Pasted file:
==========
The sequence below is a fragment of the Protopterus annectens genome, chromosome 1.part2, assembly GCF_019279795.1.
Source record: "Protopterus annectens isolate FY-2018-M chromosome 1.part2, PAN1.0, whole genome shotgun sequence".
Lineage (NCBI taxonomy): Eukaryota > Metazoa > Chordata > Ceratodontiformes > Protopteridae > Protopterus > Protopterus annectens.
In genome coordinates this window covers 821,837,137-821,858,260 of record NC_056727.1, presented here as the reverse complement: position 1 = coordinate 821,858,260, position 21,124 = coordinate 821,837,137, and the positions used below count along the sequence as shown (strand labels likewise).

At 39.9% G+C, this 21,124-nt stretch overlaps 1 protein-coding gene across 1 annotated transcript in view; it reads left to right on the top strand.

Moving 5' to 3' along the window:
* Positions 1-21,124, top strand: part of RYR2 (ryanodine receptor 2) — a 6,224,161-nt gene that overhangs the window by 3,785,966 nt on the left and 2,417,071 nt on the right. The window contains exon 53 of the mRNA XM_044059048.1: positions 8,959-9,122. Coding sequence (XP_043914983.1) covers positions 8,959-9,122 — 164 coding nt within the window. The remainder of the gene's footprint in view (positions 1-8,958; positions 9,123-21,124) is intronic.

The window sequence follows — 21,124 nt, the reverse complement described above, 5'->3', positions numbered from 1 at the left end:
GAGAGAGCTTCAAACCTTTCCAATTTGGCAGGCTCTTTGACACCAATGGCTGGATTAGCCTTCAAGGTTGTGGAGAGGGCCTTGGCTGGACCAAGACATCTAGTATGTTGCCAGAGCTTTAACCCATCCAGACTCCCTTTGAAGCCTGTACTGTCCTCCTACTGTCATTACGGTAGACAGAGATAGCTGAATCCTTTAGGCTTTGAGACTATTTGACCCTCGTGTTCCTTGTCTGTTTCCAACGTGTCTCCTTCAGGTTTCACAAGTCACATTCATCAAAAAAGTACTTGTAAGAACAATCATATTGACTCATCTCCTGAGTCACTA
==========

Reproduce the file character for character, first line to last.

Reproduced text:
The sequence below is a fragment of the Protopterus annectens genome, chromosome 1.part2, assembly GCF_019279795.1.
Source record: "Protopterus annectens isolate FY-2018-M chromosome 1.part2, PAN1.0, whole genome shotgun sequence".
Lineage (NCBI taxonomy): Eukaryota > Metazoa > Chordata > Ceratodontiformes > Protopteridae > Protopterus > Protopterus annectens.
In genome coordinates this window covers 821,837,137-821,858,260 of record NC_056727.1, presented here as the reverse complement: position 1 = coordinate 821,858,260, position 21,124 = coordinate 821,837,137, and the positions used below count along the sequence as shown (strand labels likewise).

At 39.9% G+C, this 21,124-nt stretch overlaps 1 protein-coding gene across 1 annotated transcript in view; it reads left to right on the top strand.

Moving 5' to 3' along the window:
* Positions 1-21,124, top strand: part of RYR2 (ryanodine receptor 2) — a 6,224,161-nt gene that overhangs the window by 3,785,966 nt on the left and 2,417,071 nt on the right. The window contains exon 53 of the mRNA XM_044059048.1: positions 8,959-9,122. Coding sequence (XP_043914983.1) covers positions 8,959-9,122 — 164 coding nt within the window. The remainder of the gene's footprint in view (positions 1-8,958; positions 9,123-21,124) is intronic.

The window sequence follows — 21,124 nt, the reverse complement described above, 5'->3', positions numbered from 1 at the left end:
GAGAGAGCTTCAAACCTTTCCAATTTGGCAGGCTCTTTGACACCAATGGCTGGATTAGCCTTCAAGGTTGTGGAGAGGGCCTTGGCTGGACCAAGACATCTAGTATGTTGCCAGAGCTTTAACCCATCCAGACTCCCTTTGAAGCCTGTACTGTCCTCCTACTGTCATTACGGTAGACAGAGATAGCTGAATCCTTTAGGCTTTGAGACTATTTGACCCTCGTGTTCCTTGTCTGTTTCCAACGTGTCTCCTTCAGGTTTCACAAGTCACATTCATCAAAAAAGTACTTGTAAGAACAATCATATTGACTCATCTCCTGAGTCACTA